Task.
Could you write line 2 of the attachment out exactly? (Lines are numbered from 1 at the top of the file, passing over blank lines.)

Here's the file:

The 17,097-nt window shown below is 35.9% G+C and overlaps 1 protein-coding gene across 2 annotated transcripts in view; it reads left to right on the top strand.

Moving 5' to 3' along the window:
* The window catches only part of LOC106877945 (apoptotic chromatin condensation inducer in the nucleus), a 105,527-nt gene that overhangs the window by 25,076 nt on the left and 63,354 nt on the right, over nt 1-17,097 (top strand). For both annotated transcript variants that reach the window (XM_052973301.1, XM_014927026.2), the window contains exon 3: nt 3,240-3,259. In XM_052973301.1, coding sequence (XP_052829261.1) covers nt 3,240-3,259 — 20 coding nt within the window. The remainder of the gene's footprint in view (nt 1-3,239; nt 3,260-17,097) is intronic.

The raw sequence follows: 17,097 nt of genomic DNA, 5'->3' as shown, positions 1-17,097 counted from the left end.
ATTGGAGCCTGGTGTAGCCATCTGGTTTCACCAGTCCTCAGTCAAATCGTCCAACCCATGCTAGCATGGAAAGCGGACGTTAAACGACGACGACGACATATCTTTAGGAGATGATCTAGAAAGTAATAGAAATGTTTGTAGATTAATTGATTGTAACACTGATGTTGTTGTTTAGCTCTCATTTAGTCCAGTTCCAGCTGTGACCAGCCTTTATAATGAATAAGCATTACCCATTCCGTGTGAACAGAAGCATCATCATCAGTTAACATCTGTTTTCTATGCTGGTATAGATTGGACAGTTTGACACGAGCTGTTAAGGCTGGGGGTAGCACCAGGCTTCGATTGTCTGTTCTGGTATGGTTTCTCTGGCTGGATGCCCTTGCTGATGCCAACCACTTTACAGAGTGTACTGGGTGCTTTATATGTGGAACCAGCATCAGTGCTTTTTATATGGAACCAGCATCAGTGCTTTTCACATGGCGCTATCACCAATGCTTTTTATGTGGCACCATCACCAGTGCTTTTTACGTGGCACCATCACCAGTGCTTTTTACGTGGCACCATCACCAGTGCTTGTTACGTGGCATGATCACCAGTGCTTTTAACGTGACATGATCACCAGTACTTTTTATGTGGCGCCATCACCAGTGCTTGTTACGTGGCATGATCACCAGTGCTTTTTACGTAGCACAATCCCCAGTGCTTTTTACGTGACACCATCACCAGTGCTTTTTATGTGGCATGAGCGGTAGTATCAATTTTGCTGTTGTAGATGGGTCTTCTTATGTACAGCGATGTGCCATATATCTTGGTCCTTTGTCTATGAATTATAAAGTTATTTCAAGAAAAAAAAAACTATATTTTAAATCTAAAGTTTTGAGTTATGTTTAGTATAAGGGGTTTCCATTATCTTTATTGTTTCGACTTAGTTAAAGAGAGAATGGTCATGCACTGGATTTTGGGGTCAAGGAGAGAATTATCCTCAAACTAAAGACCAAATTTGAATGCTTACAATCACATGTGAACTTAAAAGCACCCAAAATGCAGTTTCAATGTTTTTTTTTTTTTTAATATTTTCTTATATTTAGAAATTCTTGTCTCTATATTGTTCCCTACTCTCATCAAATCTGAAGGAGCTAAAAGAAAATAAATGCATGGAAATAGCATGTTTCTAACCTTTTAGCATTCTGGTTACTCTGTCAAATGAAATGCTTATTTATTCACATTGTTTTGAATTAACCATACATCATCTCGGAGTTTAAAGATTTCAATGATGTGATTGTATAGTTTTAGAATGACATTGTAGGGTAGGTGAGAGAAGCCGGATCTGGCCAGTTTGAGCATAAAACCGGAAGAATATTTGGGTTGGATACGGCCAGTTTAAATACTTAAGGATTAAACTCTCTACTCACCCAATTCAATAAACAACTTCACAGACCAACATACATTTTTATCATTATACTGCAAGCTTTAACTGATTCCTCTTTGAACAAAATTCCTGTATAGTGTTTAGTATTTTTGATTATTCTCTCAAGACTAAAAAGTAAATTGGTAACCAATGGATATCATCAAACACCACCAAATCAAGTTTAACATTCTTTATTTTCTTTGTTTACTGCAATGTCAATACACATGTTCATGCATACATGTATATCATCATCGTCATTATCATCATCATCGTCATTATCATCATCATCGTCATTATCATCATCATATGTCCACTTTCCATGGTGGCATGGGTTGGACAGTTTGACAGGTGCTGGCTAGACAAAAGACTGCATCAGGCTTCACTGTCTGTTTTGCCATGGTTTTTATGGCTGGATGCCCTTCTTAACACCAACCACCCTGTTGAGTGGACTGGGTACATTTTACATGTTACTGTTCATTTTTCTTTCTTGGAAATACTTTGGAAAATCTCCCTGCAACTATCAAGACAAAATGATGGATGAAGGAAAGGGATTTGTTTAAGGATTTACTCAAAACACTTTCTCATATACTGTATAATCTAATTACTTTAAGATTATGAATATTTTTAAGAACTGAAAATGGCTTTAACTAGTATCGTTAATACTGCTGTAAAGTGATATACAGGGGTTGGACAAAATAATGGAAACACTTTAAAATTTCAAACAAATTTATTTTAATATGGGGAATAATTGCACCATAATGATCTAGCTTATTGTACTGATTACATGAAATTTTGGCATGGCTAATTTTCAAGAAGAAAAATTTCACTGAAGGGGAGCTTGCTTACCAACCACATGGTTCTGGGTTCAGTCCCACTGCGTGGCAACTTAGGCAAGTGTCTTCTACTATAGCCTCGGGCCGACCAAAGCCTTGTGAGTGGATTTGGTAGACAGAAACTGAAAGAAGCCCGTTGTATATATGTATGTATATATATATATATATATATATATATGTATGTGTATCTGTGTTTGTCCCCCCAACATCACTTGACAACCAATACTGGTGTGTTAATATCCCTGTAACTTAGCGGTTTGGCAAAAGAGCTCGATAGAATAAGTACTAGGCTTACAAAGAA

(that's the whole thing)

Moving 5' to 3' along the window: